The Animated Asian:
Japanese flick Tatsumi is a tribute to the creator of gekiga (dark and realistic manga for adults), Tatsumi Yoshihiro. Although manga was never my thing, the film promises to be “thrilling, moving, and very, very beautiful” (Tony Rayns – VIFF). Just don’t let the fact that it’s animated trick you into bringing along your kids/nieces/nephews. For adult eyes only.
Plays Tuesday October 4 @9:30PM, Empire Granville 7 Theatres
(All images from Vancouver International Film Festival website)
Check out VIFF’s film guide for the full list of films. VIFF plays now through October 14.
I was pretty stoked when I heard that an exceptional surrealist exhibit was coming to Van. Finally, something worth seeing was coming to town! Plus, we had the privilege of having the Dawn Ades curated exhibit “The Colour of My Dreams: The Surrealist Revolution in Art” (aka the most comprehensive exhibition of Surrealist art ever to be shown in the country) shown exclusively at the Vancouver Art Gallery.
Like many people, I promised myself I’d check out the exhibit as soon as it opened and spend the day admiring the Dalis, Miros, and Magrittes in a dream-like state. However, by the time I finally decided to beat the crowds, the sun had bestowed itself upon us and I wasn’t about to take any chances doing indoor activities. Especially knowing that it was probably just a short spurt of luck and that it could VANish (yeah, I just did that) at any moment. And alas, so it did…
I finally had the chance to admire the exhibit a few weeks ago (with a slight buzz I might add courtesy of pre-drinks at the gorgeous Gallery Café patio), but if you haven’t gotten around to it, fear not. The exhibit has been extended to October 2nd.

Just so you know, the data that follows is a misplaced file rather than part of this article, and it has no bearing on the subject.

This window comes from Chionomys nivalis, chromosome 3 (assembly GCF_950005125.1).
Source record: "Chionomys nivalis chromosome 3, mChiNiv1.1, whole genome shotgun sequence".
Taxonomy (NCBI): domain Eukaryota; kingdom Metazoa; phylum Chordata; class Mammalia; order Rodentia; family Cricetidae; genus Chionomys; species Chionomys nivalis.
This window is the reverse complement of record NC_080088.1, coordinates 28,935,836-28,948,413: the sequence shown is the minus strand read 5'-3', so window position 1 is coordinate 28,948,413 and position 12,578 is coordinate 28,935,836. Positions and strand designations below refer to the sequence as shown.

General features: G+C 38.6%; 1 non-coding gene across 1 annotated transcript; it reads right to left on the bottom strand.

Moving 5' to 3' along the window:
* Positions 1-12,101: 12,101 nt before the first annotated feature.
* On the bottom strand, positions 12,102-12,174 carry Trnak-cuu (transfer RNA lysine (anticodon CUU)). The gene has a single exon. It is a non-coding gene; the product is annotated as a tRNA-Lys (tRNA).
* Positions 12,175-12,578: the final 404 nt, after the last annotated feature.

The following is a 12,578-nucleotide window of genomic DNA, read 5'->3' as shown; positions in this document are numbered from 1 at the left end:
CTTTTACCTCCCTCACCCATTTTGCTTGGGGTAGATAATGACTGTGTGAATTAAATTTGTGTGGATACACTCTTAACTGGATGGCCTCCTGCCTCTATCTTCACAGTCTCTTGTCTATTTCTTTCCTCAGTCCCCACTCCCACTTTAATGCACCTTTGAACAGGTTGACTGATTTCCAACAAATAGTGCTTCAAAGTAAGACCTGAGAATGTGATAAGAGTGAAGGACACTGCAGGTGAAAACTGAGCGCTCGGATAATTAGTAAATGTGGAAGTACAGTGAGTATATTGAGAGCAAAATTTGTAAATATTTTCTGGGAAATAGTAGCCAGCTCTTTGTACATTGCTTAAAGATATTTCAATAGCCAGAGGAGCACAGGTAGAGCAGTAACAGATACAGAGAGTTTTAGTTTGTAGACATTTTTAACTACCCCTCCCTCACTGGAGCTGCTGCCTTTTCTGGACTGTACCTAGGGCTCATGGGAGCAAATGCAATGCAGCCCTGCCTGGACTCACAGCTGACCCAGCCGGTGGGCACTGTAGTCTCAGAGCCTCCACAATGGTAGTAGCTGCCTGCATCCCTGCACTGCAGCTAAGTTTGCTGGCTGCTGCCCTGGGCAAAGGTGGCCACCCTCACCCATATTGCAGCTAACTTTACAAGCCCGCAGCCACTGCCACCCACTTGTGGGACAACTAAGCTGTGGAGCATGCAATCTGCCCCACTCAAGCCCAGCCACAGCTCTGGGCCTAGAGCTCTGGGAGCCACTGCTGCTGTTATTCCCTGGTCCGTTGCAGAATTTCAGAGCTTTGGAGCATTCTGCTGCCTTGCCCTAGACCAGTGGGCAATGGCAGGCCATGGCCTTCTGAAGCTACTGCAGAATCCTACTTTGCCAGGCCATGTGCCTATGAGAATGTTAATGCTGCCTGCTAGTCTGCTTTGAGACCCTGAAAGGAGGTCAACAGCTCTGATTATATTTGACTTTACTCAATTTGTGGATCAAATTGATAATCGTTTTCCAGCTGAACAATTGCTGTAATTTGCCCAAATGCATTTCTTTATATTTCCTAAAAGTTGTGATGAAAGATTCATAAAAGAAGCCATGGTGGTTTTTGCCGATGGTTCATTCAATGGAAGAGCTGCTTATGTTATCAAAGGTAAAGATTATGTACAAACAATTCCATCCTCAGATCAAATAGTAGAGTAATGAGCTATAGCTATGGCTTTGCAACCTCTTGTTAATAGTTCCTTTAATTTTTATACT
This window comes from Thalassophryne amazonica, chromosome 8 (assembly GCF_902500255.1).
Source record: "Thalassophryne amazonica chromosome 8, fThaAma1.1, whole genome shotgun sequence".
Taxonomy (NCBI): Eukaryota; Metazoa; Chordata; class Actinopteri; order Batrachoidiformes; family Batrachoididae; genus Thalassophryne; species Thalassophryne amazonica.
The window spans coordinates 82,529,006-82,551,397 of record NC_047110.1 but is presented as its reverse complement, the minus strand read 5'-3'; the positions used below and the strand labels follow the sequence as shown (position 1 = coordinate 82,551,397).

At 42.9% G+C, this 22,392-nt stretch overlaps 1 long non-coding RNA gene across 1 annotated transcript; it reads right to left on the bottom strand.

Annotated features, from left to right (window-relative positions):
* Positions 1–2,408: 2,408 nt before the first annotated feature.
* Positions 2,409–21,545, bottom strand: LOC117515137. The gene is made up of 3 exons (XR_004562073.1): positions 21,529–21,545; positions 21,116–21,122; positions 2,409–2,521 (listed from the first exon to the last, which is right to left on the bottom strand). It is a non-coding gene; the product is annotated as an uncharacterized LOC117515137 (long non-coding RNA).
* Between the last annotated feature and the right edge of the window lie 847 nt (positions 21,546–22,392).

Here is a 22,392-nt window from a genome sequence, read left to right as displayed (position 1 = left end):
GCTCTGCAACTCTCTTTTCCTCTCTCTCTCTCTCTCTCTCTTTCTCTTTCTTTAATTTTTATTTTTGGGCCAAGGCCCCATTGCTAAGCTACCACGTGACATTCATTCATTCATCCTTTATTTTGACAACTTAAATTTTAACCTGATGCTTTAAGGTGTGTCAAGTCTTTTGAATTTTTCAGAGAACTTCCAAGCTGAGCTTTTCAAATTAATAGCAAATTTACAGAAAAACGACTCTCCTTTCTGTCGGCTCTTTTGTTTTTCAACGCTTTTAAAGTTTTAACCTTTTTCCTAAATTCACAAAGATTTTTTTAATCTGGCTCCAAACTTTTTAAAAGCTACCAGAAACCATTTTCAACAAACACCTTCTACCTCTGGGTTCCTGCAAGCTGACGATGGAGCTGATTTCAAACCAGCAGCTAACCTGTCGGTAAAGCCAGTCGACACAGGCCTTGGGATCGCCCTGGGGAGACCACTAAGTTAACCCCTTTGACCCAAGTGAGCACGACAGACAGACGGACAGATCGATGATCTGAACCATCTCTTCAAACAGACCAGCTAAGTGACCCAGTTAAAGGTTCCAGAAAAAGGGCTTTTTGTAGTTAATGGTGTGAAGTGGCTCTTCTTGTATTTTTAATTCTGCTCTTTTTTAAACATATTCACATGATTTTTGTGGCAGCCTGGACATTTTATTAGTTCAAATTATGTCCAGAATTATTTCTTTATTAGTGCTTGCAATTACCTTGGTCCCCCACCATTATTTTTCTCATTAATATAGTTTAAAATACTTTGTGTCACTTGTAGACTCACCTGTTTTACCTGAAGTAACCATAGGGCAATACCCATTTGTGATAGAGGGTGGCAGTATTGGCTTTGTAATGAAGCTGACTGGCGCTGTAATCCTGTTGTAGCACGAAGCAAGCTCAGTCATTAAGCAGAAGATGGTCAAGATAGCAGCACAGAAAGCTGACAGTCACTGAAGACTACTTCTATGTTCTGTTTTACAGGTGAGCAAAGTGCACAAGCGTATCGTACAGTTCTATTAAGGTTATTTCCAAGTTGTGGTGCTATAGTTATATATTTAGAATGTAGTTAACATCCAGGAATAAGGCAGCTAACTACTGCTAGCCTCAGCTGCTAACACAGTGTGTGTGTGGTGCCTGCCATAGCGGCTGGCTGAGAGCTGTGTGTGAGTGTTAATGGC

Aside from the well-known artists mentioned above, you may be surprised to see First Nations art displayed – something I had not thought of in the same category as surrealism but after seeing it put into context it seemed like such an obvious point of reference. There was also a significant number of films displayed throughout the gallery including snippets from Nosferatu, Un Chien Andalou (including the unforgettable, stomach-churning scene of the eye-ball being slit with a razor), and bizarre Betty Boop cartoons.
I tried snapping some pics of the work but got reprimanded by the very alert gallery staff – so it looks like you’ll have to go check it out yourself. Don’t forget, Tuesdays after 5pm admission is by donation. The extra change will definitely come in handy at the gift shop.
Dali’s magnificent desk.
After 32 years of relying on others to drive me around, avoiding to ever be designated driver and sleeping comfortably in the back seat during road trips (or hey, even trips to the corner store, you all know how quickly I doze when in motion) the day has finally arrived. I GOT MY DRIVER’S LICENSE!
Despite living through the embarrassment of repeatedly reminding my employers that I was sans license for years (I’m sure that getting me a driver last minute wasn’t cheap, although I thoroughly enjoyed the VIP treatment) and pleading with kids I used to babysit to give me a ride to the beach (thanks Tat!) I was really in no rush to get behind the wheel. But I figured it was better to at least have the skill should I ever find myself in the situation of having to give Liam or Noel a lift (apparently neither Gallagher brother has a license).
Thanks to everyone who put up with driving Ms Divic over the years. I am well aware that it’s payback time. And I look forward to embarking upon my own License to Drive adventures ala Corey Haim (RIP my dear) and Feldman circa 1988!
PS Dear IMDB voters. What’s with the 5.7 rating? If memory serves me correctly that movie ruled. The cheesy 80’s lover in me is upset and you don’t want to make a new driver upset.